Architects: Studio O+A
Location: San Francisco, CA, USA
Project Team: Primo Orpilla, Denise Cherry, Perry Stephney, Clem Soga, Steve Gerten, Elizabeth Guerrero, Chase Lunt, Alma Lopez, Caren Currie, Sarunya Wongjodsri, Justin Ackerman, David Hunter, Jeorge Jordan, Olivia Ward, Kroeun Dav, Chase Lunt, Amie Zemlicka, Alex Bautista, Maleesa Pollock, Will Chu,
Area: 110000.0 ft2
Photographs: Jasper Sanidad
Architects: Aidlin Darling Design
Location: 355 11th Street, San Francisco, CA, USA
Architect In Charge: Joshua Aidlin, AIA – Principal, David Darling, AIA – Principal, Shane Curnyn – Project Architect
Landscape Architects: Miller Company, Jeff Miller, Kyla Burson
Area: 14,000 sqft
Photographs: Matthew Millman, Richard Barnes
Architects: All of the Above, First Office, Schwartz and Architecture
Location: San Francisco, CA, USA
Project Designers: All of the Above / First Office–Janette Kim, Anna Neimark and Andrew Atwood, with Charlie Able, Benjamin Farnsworth, Rachel Hillery, Mark Acciari, Austin Kaa, Steven Moody, Ewan Feng, Kate Hajash, Brian Lee, Darle Shinsato, Jane Zhu, Fiona Booth, Katie Okamoto, Margaret Zyro
Executive Architect: Schwartz and Architecture–Neal Schwartz, Lourdes Garcia, Neil O’Shea, Wyatt Arnold, Erik Bloom, Joshua Yoches
Area: 45000.0 ft2
Photographs: Naho Kubota, Eddy Joaquim
The American Institute of Architects (AIA) and MIT’s Center for Advanced Urbanism has produced a new report examining urban health in eight of the USA’s largest cities, which has been translated into a collection of meaningful findings for architects, designers, and urban planners. With more than half of the world’s population living in urban areas – a statistic which is projected to grow to 70% by 2050 – the report hinges around the theory that “massive urbanization can negatively affect human and environmental health in unique ways” and that, in many cases, these affects can be addressed by architects and designers by the way we create within and build upon our cities.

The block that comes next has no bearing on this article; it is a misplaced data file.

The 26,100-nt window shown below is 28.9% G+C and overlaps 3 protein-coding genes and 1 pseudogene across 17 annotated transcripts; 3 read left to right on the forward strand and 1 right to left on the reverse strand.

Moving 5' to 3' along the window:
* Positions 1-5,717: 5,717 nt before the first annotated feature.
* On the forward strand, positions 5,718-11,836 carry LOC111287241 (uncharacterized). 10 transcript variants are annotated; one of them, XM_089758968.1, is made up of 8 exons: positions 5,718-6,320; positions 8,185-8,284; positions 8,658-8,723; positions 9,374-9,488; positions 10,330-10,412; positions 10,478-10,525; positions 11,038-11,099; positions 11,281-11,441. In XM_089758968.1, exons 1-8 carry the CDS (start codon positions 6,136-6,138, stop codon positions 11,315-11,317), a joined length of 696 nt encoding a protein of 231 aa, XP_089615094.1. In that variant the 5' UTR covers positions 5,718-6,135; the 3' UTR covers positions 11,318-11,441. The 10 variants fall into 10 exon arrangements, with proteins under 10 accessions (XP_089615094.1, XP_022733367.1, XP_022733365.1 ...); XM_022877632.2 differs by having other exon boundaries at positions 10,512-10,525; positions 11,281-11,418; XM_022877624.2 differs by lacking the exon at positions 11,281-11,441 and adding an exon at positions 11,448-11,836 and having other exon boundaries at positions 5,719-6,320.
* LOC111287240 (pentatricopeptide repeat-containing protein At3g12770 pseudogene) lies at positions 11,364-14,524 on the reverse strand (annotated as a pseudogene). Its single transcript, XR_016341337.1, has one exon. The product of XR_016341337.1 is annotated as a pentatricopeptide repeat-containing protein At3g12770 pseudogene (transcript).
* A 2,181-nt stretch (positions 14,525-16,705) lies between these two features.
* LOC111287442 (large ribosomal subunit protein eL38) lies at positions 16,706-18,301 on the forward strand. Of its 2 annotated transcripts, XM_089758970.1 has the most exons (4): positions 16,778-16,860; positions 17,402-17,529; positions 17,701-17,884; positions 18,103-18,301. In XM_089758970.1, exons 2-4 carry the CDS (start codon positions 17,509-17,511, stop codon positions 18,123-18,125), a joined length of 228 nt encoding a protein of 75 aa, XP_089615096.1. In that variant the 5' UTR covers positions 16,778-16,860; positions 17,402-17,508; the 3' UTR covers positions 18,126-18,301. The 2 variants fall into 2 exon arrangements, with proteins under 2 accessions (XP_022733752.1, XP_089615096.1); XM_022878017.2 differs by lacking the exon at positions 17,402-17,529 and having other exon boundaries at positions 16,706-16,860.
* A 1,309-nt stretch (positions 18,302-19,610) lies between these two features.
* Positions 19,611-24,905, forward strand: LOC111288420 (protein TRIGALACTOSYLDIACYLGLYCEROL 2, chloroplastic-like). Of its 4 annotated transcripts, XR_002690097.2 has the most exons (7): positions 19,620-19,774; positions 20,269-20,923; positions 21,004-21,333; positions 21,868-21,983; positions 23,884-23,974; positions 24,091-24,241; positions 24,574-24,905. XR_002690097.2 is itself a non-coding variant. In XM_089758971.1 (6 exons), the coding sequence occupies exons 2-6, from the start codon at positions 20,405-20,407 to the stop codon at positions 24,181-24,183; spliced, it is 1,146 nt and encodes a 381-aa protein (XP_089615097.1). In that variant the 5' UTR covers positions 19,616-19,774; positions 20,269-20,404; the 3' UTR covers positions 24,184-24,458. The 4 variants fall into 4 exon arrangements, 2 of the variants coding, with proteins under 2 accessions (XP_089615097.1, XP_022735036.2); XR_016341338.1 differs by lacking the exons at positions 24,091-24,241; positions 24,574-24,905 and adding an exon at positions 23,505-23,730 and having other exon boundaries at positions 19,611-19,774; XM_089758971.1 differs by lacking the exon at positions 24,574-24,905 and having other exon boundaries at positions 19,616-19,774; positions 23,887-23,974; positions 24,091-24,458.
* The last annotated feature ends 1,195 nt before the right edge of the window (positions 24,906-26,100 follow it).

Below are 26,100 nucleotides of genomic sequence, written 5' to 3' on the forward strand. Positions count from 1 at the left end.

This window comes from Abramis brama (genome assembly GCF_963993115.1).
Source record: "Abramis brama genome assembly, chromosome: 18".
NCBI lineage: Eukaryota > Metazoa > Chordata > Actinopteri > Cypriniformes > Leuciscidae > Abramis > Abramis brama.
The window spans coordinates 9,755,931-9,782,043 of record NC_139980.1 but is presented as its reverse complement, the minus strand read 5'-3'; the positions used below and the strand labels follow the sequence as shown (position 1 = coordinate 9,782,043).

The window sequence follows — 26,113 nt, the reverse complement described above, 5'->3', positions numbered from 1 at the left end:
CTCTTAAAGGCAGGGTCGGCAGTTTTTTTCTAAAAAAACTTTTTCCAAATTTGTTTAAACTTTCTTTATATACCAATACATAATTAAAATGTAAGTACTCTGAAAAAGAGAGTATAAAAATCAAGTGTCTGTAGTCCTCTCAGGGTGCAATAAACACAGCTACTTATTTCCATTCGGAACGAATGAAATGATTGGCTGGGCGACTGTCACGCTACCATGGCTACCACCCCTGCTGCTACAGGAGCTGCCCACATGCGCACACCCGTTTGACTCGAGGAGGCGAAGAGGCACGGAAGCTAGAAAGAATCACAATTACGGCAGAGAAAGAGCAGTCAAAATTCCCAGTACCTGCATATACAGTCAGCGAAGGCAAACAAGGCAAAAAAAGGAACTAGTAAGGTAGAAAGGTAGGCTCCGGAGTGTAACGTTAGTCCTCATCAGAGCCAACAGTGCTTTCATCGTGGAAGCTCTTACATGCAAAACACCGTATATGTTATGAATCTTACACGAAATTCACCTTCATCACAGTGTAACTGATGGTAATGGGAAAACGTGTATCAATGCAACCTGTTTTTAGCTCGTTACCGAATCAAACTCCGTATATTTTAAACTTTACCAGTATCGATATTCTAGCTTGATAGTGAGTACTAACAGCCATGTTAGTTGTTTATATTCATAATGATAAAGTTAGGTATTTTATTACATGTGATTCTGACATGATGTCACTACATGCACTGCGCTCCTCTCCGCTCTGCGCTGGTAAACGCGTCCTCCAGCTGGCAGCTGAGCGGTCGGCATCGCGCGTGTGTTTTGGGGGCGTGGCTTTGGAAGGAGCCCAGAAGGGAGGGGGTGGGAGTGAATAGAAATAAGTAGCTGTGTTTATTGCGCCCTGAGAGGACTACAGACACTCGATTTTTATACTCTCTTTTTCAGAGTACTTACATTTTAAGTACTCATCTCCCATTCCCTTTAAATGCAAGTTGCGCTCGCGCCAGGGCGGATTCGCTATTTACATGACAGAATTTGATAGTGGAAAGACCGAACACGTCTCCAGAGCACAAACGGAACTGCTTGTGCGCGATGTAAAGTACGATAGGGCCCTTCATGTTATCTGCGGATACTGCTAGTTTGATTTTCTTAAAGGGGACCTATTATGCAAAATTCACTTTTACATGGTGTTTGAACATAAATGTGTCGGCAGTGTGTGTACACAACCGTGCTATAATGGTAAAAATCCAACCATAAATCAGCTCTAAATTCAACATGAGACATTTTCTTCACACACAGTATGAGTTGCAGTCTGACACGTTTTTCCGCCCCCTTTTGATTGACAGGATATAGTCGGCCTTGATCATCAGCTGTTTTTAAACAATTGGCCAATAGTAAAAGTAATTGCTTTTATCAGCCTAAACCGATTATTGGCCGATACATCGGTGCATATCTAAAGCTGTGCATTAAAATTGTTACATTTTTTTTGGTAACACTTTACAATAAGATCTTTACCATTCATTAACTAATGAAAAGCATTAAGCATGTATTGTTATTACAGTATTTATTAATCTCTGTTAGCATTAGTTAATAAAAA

A fire station typically is organized into two distinct zones – one that reaches outwards to the city and acts as a monumental symbol of protection, and one that contains the hidden inner workings of the station. In a large headquarters, with a diverse set of programs each with their own unique spatial requirements, such a strategy of containment is untenable.
To represent a “speculative proposal for the radical reuse and re-colonization of the bridge infrastructure,” California-based Future Cities Lab has developed the “Hydraspan Bridge Colony installation: a 40-foot long, quarter-scale model that foresees a dense and agriculturally rich community suspended below the San Francisco – Oakland Bay Bridge.
A first for the AEC Industry, the AEC Hackathon is a non-profit event that brings together teams of Silicon Valley technologists and industry stakeholders to help shape the future of our built environment. Formatted as a traditional “hack”, the AEC Hackathon provides a playful, exploratory environment where disruption, innovation, and creative ideas are brought to life.